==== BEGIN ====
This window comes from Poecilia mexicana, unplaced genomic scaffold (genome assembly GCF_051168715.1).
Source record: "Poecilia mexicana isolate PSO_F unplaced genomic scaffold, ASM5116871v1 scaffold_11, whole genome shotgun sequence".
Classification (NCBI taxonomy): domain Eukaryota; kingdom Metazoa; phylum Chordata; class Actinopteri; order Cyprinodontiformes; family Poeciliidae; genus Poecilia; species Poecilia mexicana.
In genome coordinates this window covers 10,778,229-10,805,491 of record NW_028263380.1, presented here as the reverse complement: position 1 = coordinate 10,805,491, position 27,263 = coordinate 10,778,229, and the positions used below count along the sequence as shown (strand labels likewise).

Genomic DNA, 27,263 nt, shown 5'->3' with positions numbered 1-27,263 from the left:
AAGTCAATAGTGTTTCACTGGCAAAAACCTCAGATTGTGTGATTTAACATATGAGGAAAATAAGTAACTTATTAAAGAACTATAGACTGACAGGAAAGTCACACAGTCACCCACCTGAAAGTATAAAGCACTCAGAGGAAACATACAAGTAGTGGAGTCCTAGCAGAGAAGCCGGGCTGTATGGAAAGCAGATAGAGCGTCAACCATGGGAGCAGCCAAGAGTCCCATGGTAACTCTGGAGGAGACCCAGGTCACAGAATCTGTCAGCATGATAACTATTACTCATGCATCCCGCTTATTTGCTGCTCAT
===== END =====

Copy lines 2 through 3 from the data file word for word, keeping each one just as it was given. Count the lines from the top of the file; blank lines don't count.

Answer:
Source record: "Poecilia mexicana isolate PSO_F unplaced genomic scaffold, ASM5116871v1 scaffold_11, whole genome shotgun sequence".
Classification (NCBI taxonomy): domain Eukaryota; kingdom Metazoa; phylum Chordata; class Actinopteri; order Cyprinodontiformes; family Poeciliidae; genus Poecilia; species Poecilia mexicana.